8

As far as I know, there is no standard that defines valid characters for a stellar designation. Sometimes people write using Greek letters (e.g. "α Centauri") and there are many odd catalogue notations. I would not trust that star designations could not contain commas or pipes (aka vertical bar, |), although I think it would be rare. The IAU has ...


6

Variable stars might challenge this. A distant Mira type variable or recurrent nova could have been at its minimum when the (for example) Gaia catalogue was being assembled, but appear in an amateur photographs. These stars undergo very large variation in brightness. Mira can increase in brightness by 8 magnitudes, so it is not inconceivable that an ...


3

The Hipparcos results can be used as an earlier epoch to improve the astrometry produced by Gaia. This was the linchpin of data release 1 (DR1), but less important in DR2 and DR3, because the astrometry of Gaia alone is so much better in general. An exception to this is bright stars where much data is still missing in DR3, but can be found in the Hipparcos ...


3

For Gaia EDR3: Note (G1): Note on magnitude errors: They are obtained with a simple propagation of errors with the formulas e_Gmag = sqrt((-2.5/ln(10)*e_FG/FG)**2 + sigmaG_0**2) e_GBPmag = sqrt((-2.5/ln(10)*e_FGBP/FGBP)**2 + sigmaGBP_0**2)) e_GRPmag = sqrt((-2.5/ln(10)*e_FGRP/FGRP)**2 + sigmaGRP_0**2)) with the G, G_BP, G_RP zero point uncertainties ...


3

That is because what is measured is a flux and the flux errors are in the DR2 catalogue. Since magnitudes are based on the logarithm of the flux, then there is no straightforward correspondence (although it matters little if the error bars are less than a few hundredths if a magnitude). Simple error propagation formulae give $$|\Delta G| \simeq \frac{2.5}{\...


3

For me, it looks like Max Wolf discovered the movements of the Wolf 359, see the (German) original publication from 1918 "Zwei Sterne mit großer Eigenbewegung in Leo," but he does not mention which previous observations existed: Fun fact: The object was observed from Königstuhl, a peak next to the city of Heidelberg, Germany. That was back in the ...


3

The SIMBAD link might be there just because Osterbrock's 2004 AAS presentation about the interferometer mentioned an observation of Betelgeuse. This would be consistent with the policy stated in Wenger et al. 2000: No assessment is made of the relevance of the citation in terms of astronomical contents: the paper can be entirely devoted to the ...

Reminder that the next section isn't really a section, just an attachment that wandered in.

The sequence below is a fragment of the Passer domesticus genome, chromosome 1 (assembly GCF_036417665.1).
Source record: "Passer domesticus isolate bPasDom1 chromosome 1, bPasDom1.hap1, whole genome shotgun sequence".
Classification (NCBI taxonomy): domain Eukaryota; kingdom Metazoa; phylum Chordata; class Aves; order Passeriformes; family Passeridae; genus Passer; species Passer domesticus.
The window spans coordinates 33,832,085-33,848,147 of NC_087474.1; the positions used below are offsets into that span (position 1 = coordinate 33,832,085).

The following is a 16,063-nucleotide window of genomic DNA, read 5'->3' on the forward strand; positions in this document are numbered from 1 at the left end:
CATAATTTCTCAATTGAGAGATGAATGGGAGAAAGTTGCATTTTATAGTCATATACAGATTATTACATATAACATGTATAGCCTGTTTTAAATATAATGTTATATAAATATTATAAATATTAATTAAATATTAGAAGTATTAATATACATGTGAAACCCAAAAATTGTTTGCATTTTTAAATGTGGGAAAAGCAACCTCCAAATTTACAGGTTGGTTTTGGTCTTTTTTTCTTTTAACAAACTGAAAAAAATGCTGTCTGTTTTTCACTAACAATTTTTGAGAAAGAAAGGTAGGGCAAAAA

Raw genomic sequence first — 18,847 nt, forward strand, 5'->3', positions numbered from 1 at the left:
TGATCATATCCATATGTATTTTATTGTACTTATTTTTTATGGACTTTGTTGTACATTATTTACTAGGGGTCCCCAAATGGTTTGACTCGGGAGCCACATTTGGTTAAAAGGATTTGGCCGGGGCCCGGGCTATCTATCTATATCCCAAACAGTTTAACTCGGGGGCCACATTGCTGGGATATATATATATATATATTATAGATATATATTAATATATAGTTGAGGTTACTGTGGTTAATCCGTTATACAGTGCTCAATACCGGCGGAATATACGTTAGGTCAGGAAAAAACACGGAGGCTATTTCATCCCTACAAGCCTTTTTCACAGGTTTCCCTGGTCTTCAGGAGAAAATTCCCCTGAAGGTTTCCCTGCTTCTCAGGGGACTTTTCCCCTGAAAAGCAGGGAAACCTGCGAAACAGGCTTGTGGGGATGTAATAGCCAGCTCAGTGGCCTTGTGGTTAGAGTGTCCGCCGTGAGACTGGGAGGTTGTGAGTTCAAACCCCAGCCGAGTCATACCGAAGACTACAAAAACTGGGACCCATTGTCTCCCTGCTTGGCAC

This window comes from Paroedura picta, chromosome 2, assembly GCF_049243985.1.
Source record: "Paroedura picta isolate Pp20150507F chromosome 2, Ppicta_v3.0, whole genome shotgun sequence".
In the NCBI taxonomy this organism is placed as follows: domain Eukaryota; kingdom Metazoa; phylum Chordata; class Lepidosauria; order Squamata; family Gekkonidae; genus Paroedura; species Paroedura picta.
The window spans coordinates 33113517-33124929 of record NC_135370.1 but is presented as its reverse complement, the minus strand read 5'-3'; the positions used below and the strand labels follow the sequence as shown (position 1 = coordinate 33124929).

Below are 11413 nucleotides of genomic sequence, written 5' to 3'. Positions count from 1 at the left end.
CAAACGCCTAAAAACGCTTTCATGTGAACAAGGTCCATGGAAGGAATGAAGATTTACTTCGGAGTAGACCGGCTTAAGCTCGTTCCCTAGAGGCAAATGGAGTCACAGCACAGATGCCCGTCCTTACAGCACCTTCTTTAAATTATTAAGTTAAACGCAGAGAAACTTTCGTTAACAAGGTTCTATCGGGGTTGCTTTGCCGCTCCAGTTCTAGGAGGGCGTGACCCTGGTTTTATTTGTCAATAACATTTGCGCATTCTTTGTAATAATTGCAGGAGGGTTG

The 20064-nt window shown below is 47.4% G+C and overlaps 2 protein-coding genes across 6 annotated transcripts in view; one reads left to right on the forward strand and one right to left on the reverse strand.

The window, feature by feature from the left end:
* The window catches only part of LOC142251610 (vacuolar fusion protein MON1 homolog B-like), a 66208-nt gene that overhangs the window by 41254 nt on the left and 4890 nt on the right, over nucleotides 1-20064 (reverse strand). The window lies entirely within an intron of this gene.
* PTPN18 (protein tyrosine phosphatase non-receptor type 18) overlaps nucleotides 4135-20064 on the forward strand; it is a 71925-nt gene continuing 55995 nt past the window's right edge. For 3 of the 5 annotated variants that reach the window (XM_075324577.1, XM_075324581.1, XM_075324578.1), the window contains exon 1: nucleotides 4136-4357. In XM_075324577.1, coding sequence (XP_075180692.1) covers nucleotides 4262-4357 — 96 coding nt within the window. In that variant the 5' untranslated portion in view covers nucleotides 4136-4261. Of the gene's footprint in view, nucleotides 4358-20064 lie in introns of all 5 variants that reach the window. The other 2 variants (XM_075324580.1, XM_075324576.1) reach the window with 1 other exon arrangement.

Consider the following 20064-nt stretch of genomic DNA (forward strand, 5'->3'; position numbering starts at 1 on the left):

3

Note that astronomers generally are not concerned with hemispheres, so it is unlikely that you will find a catalog that is only for a specific hemisphere. Catalog generally cover the entire sky. Also, most catalogs are for either stars or deep sky objects (galaxies, nebulae, and so on). I have not seen a catalog that includes both stellar and non-stellar. ...


2

30.0 mean "variable". If you click on the "Ptm" column header, you get a pop-up window including "Note (2) : codes used for the magnitudes:"; below that is a list of codes, including "30.0 = variable (var. in published catalog)"


2

It's pretty simple: those are the names of the named stars, also called 'proper names'. All other designations you show in your table are catalogue numbers assigned to them. While these names are historically grown, the official names are assigned / decided by the IAU to avoid confusion and standardize them.


2

As you’ve discovered, there are a lot of different catalogs out there, and many ways to search them. It would help if you could narrow your question a bit - what kind of data are you looking for? You seem to want stellar masses at least - what else? As noted above, there are few stars for which mass is measured directly, but there are robust ways of ...


2

FK5 is based on optical observations. ICRS is based on radio data. Radio observations (ironically) are much higher accuracy than optical through the application of long baseline interferometry. Other than extremely accurate astrometry (fractions of an arcsec), they are essentially identical.


2

$\eta$ Cassiopeiae A has an estimated mass of 0.972 M$_\odot$, an estimated temperature of 5973 K, and a B-V color index of ~0.58[1]. In addition to the spectrum of the star, we look at these and other properties when attempting to classify main sequence stars. You can see a table [here] which shows the bulk properties of each spectral type that we can use ...


2

A catalogue is just that what one would understand usually: it's a table of stars with their coordinates and possibly other properties like relative or absolute brightness, proper motion etc. The accuracy depends on how it was created, thus mostly is expression of the available instrumentation, processing pipeline and its limitations. They usually are output ...


1

Well - not sure why distance and parallax tables are empty, but I missed something super simple, the PLX_VALUE column on the BASIC table. SELECT * FROM BASIC WHERE plx_value IS NOT NULL ORDER BY plx_value DESC OR convert to distance with D = 1000/PLX_VALUE for dist in parsecs


1

The spectral type of a star is determined by looking at its spectrum. Sometimes authors will use other, approximate, relationships between spectral type and colour or mass, or they will look at the spectrum compared with standard templates in different wavelength regions. These are all possible reasons why different sources might suggest slightly different ...


1

Simbad is giving a catalogue of astronomical objects (that are identified in the Simbad catalogue) referred to in the AAS article. This is routinely done for most papers in the recognised astronomical literature. In this case, Betelgeuse appears to be the only star specifically mentioned in that AAS paper (actually just the abstract that is seen on the ADS ...


Only top voted, non community-wiki answers of a minimum length are eligible